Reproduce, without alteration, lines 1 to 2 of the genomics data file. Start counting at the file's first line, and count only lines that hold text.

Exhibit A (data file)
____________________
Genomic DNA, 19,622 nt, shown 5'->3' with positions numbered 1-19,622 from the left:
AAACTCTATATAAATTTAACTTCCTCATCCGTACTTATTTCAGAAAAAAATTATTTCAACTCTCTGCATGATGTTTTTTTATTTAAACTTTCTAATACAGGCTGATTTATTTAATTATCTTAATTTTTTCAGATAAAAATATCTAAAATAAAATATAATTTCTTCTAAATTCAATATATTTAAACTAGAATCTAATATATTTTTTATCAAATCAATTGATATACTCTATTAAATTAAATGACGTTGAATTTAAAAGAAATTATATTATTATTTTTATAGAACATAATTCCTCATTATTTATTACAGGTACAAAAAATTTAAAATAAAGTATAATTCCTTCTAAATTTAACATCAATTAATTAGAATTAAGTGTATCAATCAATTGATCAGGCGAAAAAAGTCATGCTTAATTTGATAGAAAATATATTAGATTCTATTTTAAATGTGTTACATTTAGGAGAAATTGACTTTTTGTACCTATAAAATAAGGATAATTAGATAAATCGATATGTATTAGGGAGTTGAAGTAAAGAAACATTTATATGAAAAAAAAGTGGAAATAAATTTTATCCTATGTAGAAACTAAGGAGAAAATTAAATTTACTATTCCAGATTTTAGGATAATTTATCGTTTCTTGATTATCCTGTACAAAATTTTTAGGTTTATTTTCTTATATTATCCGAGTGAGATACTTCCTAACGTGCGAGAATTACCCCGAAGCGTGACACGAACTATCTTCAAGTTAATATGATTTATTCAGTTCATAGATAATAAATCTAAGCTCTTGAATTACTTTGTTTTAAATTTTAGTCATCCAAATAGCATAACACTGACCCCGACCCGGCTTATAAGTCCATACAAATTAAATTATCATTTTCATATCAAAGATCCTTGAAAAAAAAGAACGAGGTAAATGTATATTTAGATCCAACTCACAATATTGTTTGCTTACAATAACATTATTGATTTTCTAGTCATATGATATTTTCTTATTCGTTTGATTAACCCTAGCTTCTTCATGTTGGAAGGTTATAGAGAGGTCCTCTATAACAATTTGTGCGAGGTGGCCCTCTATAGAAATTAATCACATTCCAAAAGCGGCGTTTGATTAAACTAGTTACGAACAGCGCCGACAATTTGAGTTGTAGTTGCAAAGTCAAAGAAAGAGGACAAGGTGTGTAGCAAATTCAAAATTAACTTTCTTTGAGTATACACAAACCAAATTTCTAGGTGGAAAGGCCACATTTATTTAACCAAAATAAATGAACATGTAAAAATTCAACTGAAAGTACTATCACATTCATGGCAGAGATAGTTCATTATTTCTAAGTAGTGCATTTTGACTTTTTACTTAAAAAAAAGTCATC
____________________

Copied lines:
Genomic DNA, 19,622 nt, shown 5'->3' with positions numbered 1-19,622 from the left:
AAACTCTATATAAATTTAACTTCCTCATCCGTACTTATTTCAGAAAAAAATTATTTCAACTCTCTGCATGATGTTTTTTTATTTAAACTTTCTAATACAGGCTGATTTATTTAATTATCTTAATTTTTTCAGATAAAAATATCTAAAATAAAATATAATTTCTTCTAAATTCAATATATTTAAACTAGAATCTAATATATTTTTTATCAAATCAATTGATATACTCTATTAAATTAAATGACGTTGAATTTAAAAGAAATTATATTATTATTTTTATAGAACATAATTCCTCATTATTTATTACAGGTACAAAAAATTTAAAATAAAGTATAATTCCTTCTAAATTTAACATCAATTAATTAGAATTAAGTGTATCAATCAATTGATCAGGCGAAAAAAGTCATGCTTAATTTGATAGAAAATATATTAGATTCTATTTTAAATGTGTTACATTTAGGAGAAATTGACTTTTTGTACCTATAAAATAAGGATAATTAGATAAATCGATATGTATTAGGGAGTTGAAGTAAAGAAACATTTATATGAAAAAAAAGTGGAAATAAATTTTATCCTATGTAGAAACTAAGGAGAAAATTAAATTTACTATTCCAGATTTTAGGATAATTTATCGTTTCTTGATTATCCTGTACAAAATTTTTAGGTTTATTTTCTTATATTATCCGAGTGAGATACTTCCTAACGTGCGAGAATTACCCCGAAGCGTGACACGAACTATCTTCAAGTTAATATGATTTATTCAGTTCATAGATAATAAATCTAAGCTCTTGAATTACTTTGTTTTAAATTTTAGTCATCCAAATAGCATAACACTGACCCCGACCCGGCTTATAAGTCCATACAAATTAAATTATCATTTTCATATCAAAGATCCTTGAAAAAAAAGAACGAGGTAAATGTATATTTAGATCCAACTCACAATATTGTTTGCTTACAATAACATTATTGATTTTCTAGTCATATGATATTTTCTTATTCGTTTGATTAACCCTAGCTTCTTCATGTTGGAAGGTTATAGAGAGGTCCTCTATAACAATTTGTGCGAGGTGGCCCTCTATAGAAATTAATCACATTCCAAAAGCGGCGTTTGATTAAACTAGTTACGAACAGCGCCGACAATTTGAGTTGTAGTTGCAAAGTCAAAGAAAGAGGACAAGGTGTGTAGCAAATTCAAAATTAACTTTCTTTGAGTATACACAAACCAAATTTCTAGGTGGAAAGGCCACATTTATTTAACCAAAATAAATGAACATGTAAAAATTCAACTGAAAGTACTATCACATTCATGGCAGAGATAGTTCATTATTTCTAAGTAGTGCATTTTGACTTTTTACTTAAAAAAAAGTCATC